Currently, as an industry, individual businesses can manufacture and export up to 10 tonnes of graphene annually in Europe. That’s for the bulk powder form, so you could, for example, put 10 tonnes of that graphene into 1,000 tonnes of a polymer to make composite materials.
To get above different thresholds of 10, 100 and 1,000 tonnes per year compliance, you have to do longer-term studies, which could involve looking at the interaction of graphene in soils and effects on plant species and studying long-term effects that might lead to cancers and other genetic mutations. The potential for animal testing exists, although these are always a last option.
Post-Brexit, we now have UK REACH, and we’re one of only a few companies that are on the path to being compliant for both UK and EU REACH. And that’s evolving because other territories like South Korea and Turkey are also adopting REACH. So, we must adhere to different deadlines to register our materials if we want to sell them or manufacture them in these other territories.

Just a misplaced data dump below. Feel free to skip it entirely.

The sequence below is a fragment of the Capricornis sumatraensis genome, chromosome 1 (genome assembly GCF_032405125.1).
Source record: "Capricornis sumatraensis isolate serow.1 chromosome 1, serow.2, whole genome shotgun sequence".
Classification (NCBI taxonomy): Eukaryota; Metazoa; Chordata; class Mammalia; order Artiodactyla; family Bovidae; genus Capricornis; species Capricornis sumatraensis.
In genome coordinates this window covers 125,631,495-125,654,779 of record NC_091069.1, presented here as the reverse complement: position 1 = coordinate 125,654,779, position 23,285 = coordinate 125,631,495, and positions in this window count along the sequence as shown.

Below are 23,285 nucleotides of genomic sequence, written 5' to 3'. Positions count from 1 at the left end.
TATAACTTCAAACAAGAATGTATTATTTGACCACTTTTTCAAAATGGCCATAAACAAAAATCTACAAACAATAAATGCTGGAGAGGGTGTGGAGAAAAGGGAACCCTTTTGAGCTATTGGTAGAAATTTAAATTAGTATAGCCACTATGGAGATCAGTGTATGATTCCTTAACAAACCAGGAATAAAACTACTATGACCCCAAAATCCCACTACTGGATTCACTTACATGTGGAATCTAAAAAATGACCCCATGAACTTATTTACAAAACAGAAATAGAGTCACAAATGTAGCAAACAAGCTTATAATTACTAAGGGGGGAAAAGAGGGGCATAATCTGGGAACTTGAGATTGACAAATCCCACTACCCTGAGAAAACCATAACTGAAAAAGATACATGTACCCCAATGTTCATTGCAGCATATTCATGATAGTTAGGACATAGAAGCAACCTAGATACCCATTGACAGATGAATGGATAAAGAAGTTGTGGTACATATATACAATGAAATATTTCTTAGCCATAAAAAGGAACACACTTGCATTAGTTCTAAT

Regulations and methods of testing will certainly evolve. New tools and protocols are being developed specifically for nanomaterials such as graphene, and once adopted, could assist in the regulatory processes and provide more confidence to the supply chain and the consumer.
How does it work in practice? Do you liaise individually with REACH and do your own characterisation work?
In practice, graphene manufacturers have come together and formed a “Graphene REACH registration consortium”, managed by an independent party. Ten companies are currently registered for the substance ‘graphene’ with a set of parameters that define these materials following companies submitting their own physical and chemical characterisation data.
Because the materials manufactured are relatively similar, we can use a material from one company to carry out a toxicological test. Those tests are conducted by global test agencies performing the measurements, following OECD (Organisation for Economic Co-operation and Development) guidelines and with Good Laboratory Practice principles.